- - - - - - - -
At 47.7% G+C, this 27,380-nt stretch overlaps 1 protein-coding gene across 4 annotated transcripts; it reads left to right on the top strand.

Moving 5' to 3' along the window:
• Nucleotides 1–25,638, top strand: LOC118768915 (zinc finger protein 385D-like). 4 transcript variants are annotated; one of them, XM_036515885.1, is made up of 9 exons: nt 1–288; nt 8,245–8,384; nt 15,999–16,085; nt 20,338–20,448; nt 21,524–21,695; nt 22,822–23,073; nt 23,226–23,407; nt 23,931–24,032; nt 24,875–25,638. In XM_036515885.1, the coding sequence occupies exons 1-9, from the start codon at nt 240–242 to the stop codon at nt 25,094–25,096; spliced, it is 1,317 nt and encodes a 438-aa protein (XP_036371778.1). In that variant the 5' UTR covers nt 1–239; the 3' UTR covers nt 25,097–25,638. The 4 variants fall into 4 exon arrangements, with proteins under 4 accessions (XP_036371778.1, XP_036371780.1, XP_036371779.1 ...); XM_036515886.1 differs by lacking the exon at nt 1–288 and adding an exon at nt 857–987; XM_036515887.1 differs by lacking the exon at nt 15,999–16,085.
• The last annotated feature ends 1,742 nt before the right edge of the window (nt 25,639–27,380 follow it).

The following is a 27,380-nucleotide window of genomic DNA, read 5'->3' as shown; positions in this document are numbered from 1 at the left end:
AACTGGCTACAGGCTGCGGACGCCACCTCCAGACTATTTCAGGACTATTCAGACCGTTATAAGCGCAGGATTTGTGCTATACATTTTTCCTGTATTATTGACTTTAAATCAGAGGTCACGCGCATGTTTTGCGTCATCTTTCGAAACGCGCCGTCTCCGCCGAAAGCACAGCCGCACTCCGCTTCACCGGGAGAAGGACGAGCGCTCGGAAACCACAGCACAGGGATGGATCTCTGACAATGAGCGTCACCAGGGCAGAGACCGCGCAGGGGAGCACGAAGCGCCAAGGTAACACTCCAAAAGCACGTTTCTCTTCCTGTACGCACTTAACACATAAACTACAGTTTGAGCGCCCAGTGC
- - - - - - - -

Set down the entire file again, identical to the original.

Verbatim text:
At 47.7% G+C, this 27,380-nt stretch overlaps 1 protein-coding gene across 4 annotated transcripts; it reads left to right on the top strand.

Moving 5' to 3' along the window:
• Nucleotides 1–25,638, top strand: LOC118768915 (zinc finger protein 385D-like). 4 transcript variants are annotated; one of them, XM_036515885.1, is made up of 9 exons: nt 1–288; nt 8,245–8,384; nt 15,999–16,085; nt 20,338–20,448; nt 21,524–21,695; nt 22,822–23,073; nt 23,226–23,407; nt 23,931–24,032; nt 24,875–25,638. In XM_036515885.1, the coding sequence occupies exons 1-9, from the start codon at nt 240–242 to the stop codon at nt 25,094–25,096; spliced, it is 1,317 nt and encodes a 438-aa protein (XP_036371778.1). In that variant the 5' UTR covers nt 1–239; the 3' UTR covers nt 25,097–25,638. The 4 variants fall into 4 exon arrangements, with proteins under 4 accessions (XP_036371778.1, XP_036371780.1, XP_036371779.1 ...); XM_036515886.1 differs by lacking the exon at nt 1–288 and adding an exon at nt 857–987; XM_036515887.1 differs by lacking the exon at nt 15,999–16,085.
• The last annotated feature ends 1,742 nt before the right edge of the window (nt 25,639–27,380 follow it).

The following is a 27,380-nucleotide window of genomic DNA, read 5'->3' as shown; positions in this document are numbered from 1 at the left end:
AACTGGCTACAGGCTGCGGACGCCACCTCCAGACTATTTCAGGACTATTCAGACCGTTATAAGCGCAGGATTTGTGCTATACATTTTTCCTGTATTATTGACTTTAAATCAGAGGTCACGCGCATGTTTTGCGTCATCTTTCGAAACGCGCCGTCTCCGCCGAAAGCACAGCCGCACTCCGCTTCACCGGGAGAAGGACGAGCGCTCGGAAACCACAGCACAGGGATGGATCTCTGACAATGAGCGTCACCAGGGCAGAGACCGCGCAGGGGAGCACGAAGCGCCAAGGTAACACTCCAAAAGCACGTTTCTCTTCCTGTACGCACTTAACACATAAACTACAGTTTGAGCGCCCAGTGC